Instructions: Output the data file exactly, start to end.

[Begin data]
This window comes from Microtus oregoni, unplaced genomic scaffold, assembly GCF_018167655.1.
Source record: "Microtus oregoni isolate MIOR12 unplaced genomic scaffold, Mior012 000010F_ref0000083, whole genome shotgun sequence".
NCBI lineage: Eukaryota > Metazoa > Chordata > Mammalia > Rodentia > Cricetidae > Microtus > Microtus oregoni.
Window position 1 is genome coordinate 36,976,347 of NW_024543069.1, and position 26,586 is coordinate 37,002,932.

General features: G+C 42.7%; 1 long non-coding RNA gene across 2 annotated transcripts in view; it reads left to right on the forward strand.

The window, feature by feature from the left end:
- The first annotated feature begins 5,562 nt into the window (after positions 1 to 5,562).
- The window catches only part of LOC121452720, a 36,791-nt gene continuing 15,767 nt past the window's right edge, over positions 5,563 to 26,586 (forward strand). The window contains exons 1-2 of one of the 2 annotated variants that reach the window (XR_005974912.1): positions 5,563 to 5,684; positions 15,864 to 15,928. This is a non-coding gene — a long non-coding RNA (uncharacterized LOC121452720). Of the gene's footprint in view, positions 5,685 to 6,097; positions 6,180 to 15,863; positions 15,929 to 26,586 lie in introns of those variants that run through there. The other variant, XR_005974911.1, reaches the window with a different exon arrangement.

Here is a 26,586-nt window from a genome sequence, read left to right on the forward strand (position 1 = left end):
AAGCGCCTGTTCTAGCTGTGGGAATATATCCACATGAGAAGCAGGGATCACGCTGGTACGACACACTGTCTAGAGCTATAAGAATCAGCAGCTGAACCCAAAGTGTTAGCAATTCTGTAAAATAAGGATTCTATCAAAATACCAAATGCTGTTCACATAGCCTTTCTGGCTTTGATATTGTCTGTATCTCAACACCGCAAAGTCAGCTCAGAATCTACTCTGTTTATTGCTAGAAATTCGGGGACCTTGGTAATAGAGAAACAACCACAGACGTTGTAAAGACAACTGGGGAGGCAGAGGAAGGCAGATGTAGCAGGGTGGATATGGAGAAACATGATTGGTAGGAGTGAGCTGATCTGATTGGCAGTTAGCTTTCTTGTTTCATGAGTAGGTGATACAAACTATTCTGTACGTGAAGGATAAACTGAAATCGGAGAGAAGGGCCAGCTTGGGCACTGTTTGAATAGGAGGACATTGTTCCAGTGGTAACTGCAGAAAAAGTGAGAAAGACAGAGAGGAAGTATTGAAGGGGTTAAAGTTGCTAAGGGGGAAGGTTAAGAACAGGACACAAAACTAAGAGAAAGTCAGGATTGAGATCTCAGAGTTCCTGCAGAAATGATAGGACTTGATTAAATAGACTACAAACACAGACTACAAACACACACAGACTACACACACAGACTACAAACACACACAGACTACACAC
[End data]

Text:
This window comes from Microtus oregoni, unplaced genomic scaffold, assembly GCF_018167655.1.
Source record: "Microtus oregoni isolate MIOR12 unplaced genomic scaffold, Mior012 000010F_ref0000083, whole genome shotgun sequence".
NCBI lineage: Eukaryota > Metazoa > Chordata > Mammalia > Rodentia > Cricetidae > Microtus > Microtus oregoni.
Window position 1 is genome coordinate 36,976,347 of NW_024543069.1, and position 26,586 is coordinate 37,002,932.

General features: G+C 42.7%; 1 long non-coding RNA gene across 2 annotated transcripts in view; it reads left to right on the forward strand.

The window, feature by feature from the left end:
- The first annotated feature begins 5,562 nt into the window (after positions 1 to 5,562).
- The window catches only part of LOC121452720, a 36,791-nt gene continuing 15,767 nt past the window's right edge, over positions 5,563 to 26,586 (forward strand). The window contains exons 1-2 of one of the 2 annotated variants that reach the window (XR_005974912.1): positions 5,563 to 5,684; positions 15,864 to 15,928. This is a non-coding gene — a long non-coding RNA (uncharacterized LOC121452720). Of the gene's footprint in view, positions 5,685 to 6,097; positions 6,180 to 15,863; positions 15,929 to 26,586 lie in introns of those variants that run through there. The other variant, XR_005974911.1, reaches the window with a different exon arrangement.

Here is a 26,586-nt window from a genome sequence, read left to right on the forward strand (position 1 = left end):
AAGCGCCTGTTCTAGCTGTGGGAATATATCCACATGAGAAGCAGGGATCACGCTGGTACGACACACTGTCTAGAGCTATAAGAATCAGCAGCTGAACCCAAAGTGTTAGCAATTCTGTAAAATAAGGATTCTATCAAAATACCAAATGCTGTTCACATAGCCTTTCTGGCTTTGATATTGTCTGTATCTCAACACCGCAAAGTCAGCTCAGAATCTACTCTGTTTATTGCTAGAAATTCGGGGACCTTGGTAATAGAGAAACAACCACAGACGTTGTAAAGACAACTGGGGAGGCAGAGGAAGGCAGATGTAGCAGGGTGGATATGGAGAAACATGATTGGTAGGAGTGAGCTGATCTGATTGGCAGTTAGCTTTCTTGTTTCATGAGTAGGTGATACAAACTATTCTGTACGTGAAGGATAAACTGAAATCGGAGAGAAGGGCCAGCTTGGGCACTGTTTGAATAGGAGGACATTGTTCCAGTGGTAACTGCAGAAAAAGTGAGAAAGACAGAGAGGAAGTATTGAAGGGGTTAAAGTTGCTAAGGGGGAAGGTTAAGAACAGGACACAAAACTAAGAGAAAGTCAGGATTGAGATCTCAGAGTTCCTGCAGAAATGATAGGACTTGATTAAATAGACTACAAACACAGACTACAAACACACACAGACTACACACACAGACTACAAACACACACAGACTACACAC